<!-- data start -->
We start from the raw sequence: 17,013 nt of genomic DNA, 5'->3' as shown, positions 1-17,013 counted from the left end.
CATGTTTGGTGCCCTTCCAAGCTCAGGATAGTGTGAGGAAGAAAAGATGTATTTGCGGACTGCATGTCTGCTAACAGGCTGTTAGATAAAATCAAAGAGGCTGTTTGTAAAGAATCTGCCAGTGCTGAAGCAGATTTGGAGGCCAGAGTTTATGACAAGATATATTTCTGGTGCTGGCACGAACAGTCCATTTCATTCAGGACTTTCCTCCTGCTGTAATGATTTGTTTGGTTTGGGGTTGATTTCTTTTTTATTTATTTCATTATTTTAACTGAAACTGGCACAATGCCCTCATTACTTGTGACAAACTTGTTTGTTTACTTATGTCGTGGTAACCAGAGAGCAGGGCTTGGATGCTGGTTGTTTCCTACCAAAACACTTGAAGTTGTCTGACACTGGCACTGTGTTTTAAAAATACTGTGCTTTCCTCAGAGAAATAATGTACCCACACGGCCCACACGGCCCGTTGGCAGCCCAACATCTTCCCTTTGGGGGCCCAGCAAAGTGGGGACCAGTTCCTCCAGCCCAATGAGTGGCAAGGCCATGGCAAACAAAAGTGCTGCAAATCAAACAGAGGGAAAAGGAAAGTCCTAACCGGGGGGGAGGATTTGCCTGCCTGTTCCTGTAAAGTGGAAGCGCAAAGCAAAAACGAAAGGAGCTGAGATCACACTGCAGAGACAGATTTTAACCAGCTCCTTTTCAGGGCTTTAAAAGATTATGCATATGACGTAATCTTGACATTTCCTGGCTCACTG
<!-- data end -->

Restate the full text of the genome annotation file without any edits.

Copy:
We start from the raw sequence: 17,013 nt of genomic DNA, 5'->3' as shown, positions 1-17,013 counted from the left end.
CATGTTTGGTGCCCTTCCAAGCTCAGGATAGTGTGAGGAAGAAAAGATGTATTTGCGGACTGCATGTCTGCTAACAGGCTGTTAGATAAAATCAAAGAGGCTGTTTGTAAAGAATCTGCCAGTGCTGAAGCAGATTTGGAGGCCAGAGTTTATGACAAGATATATTTCTGGTGCTGGCACGAACAGTCCATTTCATTCAGGACTTTCCTCCTGCTGTAATGATTTGTTTGGTTTGGGGTTGATTTCTTTTTTATTTATTTCATTATTTTAACTGAAACTGGCACAATGCCCTCATTACTTGTGACAAACTTGTTTGTTTACTTATGTCGTGGTAACCAGAGAGCAGGGCTTGGATGCTGGTTGTTTCCTACCAAAACACTTGAAGTTGTCTGACACTGGCACTGTGTTTTAAAAATACTGTGCTTTCCTCAGAGAAATAATGTACCCACACGGCCCACACGGCCCGTTGGCAGCCCAACATCTTCCCTTTGGGGGCCCAGCAAAGTGGGGACCAGTTCCTCCAGCCCAATGAGTGGCAAGGCCATGGCAAACAAAAGTGCTGCAAATCAAACAGAGGGAAAAGGAAAGTCCTAACCGGGGGGGAGGATTTGCCTGCCTGTTCCTGTAAAGTGGAAGCGCAAAGCAAAAACGAAAGGAGCTGAGATCACACTGCAGAGACAGATTTTAACCAGCTCCTTTTCAGGGCTTTAAAAGATTATGCATATGACGTAATCTTGACATTTCCTGGCTCACTG